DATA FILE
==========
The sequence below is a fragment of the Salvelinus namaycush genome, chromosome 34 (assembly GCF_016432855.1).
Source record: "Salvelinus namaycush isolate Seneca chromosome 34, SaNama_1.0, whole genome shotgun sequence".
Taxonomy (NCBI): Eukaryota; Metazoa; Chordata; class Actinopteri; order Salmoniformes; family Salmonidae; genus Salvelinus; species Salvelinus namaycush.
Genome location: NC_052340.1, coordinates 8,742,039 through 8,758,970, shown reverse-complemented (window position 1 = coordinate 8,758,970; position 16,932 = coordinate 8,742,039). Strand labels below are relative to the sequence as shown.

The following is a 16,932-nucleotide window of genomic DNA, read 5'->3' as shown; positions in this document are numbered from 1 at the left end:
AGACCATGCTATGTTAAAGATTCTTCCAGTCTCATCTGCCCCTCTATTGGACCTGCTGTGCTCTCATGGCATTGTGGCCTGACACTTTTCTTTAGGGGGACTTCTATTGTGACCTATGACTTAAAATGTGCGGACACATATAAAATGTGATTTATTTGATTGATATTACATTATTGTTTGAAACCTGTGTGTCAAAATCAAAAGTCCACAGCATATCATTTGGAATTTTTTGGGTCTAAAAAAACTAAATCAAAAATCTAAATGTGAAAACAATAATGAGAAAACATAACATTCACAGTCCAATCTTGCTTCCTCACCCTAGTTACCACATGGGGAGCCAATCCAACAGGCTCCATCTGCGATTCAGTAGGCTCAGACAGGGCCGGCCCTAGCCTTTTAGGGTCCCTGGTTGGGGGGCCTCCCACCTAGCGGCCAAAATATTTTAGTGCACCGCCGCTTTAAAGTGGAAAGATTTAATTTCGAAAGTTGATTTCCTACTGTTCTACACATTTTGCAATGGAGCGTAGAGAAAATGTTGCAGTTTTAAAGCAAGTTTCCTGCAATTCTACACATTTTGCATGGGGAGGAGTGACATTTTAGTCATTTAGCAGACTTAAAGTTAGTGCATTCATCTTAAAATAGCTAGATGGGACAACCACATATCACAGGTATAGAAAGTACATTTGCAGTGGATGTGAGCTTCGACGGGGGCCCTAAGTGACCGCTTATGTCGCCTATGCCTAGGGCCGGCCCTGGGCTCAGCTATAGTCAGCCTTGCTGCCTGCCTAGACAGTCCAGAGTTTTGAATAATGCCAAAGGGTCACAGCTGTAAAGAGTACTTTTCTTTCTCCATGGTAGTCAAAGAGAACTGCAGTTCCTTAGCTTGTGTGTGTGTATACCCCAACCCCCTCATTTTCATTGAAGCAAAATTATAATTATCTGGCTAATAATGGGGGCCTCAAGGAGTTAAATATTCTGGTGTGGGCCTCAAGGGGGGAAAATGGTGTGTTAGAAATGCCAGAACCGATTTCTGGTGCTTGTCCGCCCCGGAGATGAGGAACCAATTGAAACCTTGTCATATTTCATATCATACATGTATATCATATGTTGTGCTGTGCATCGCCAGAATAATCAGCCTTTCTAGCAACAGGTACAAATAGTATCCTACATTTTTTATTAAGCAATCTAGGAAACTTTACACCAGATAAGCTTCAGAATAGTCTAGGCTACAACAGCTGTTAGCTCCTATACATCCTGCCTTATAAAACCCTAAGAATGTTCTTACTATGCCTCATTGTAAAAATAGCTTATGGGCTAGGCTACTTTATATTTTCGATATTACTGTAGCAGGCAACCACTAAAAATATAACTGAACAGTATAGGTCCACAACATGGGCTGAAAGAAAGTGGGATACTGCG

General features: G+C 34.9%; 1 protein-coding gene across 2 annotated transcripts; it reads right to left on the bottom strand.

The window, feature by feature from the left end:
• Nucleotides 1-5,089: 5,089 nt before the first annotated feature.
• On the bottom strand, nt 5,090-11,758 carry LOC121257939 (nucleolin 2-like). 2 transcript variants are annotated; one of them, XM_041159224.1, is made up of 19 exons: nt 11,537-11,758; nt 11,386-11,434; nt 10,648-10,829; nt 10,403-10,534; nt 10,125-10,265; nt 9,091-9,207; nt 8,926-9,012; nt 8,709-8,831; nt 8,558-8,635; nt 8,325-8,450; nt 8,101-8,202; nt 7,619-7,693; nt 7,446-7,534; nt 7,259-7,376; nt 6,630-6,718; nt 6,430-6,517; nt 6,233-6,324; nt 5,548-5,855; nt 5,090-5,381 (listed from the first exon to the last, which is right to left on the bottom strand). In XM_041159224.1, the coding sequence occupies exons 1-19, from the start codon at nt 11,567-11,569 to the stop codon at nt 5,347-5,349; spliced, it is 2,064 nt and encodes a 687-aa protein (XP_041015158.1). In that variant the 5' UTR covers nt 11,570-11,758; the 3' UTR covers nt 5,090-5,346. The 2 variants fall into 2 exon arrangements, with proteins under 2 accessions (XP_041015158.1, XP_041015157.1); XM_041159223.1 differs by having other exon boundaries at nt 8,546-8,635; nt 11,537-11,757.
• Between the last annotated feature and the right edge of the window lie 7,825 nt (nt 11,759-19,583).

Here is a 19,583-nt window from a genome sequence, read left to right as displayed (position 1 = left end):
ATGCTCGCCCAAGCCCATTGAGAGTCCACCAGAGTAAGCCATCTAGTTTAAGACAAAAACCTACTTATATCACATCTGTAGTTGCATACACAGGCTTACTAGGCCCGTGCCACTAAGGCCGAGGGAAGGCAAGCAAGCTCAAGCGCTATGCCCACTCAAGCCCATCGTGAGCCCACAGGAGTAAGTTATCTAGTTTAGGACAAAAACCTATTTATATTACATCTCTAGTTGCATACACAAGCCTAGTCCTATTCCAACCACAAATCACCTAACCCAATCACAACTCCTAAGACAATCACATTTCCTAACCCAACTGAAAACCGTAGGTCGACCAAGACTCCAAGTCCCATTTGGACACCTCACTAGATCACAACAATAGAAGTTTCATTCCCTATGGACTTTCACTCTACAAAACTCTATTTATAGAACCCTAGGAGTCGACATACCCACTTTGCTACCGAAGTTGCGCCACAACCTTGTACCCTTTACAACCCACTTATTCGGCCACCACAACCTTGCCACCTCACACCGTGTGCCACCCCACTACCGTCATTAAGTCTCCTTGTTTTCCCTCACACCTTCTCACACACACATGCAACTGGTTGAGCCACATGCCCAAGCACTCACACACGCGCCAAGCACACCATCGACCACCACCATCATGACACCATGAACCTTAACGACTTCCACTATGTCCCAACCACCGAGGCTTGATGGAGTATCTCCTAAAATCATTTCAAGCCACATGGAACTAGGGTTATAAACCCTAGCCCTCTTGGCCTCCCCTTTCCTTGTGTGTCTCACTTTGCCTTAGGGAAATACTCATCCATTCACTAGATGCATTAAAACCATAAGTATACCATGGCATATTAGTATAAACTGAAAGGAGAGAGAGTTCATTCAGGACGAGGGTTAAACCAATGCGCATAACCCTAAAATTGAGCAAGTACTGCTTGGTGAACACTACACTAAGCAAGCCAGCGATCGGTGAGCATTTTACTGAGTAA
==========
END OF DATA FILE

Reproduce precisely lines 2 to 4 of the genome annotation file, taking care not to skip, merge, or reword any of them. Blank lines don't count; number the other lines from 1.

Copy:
Source record: "Salvelinus namaycush isolate Seneca chromosome 34, SaNama_1.0, whole genome shotgun sequence".
Taxonomy (NCBI): Eukaryota; Metazoa; Chordata; class Actinopteri; order Salmoniformes; family Salmonidae; genus Salvelinus; species Salvelinus namaycush.
Genome location: NC_052340.1, coordinates 8,742,039 through 8,758,970, shown reverse-complemented (window position 1 = coordinate 8,758,970; position 16,932 = coordinate 8,742,039). Strand labels below are relative to the sequence as shown.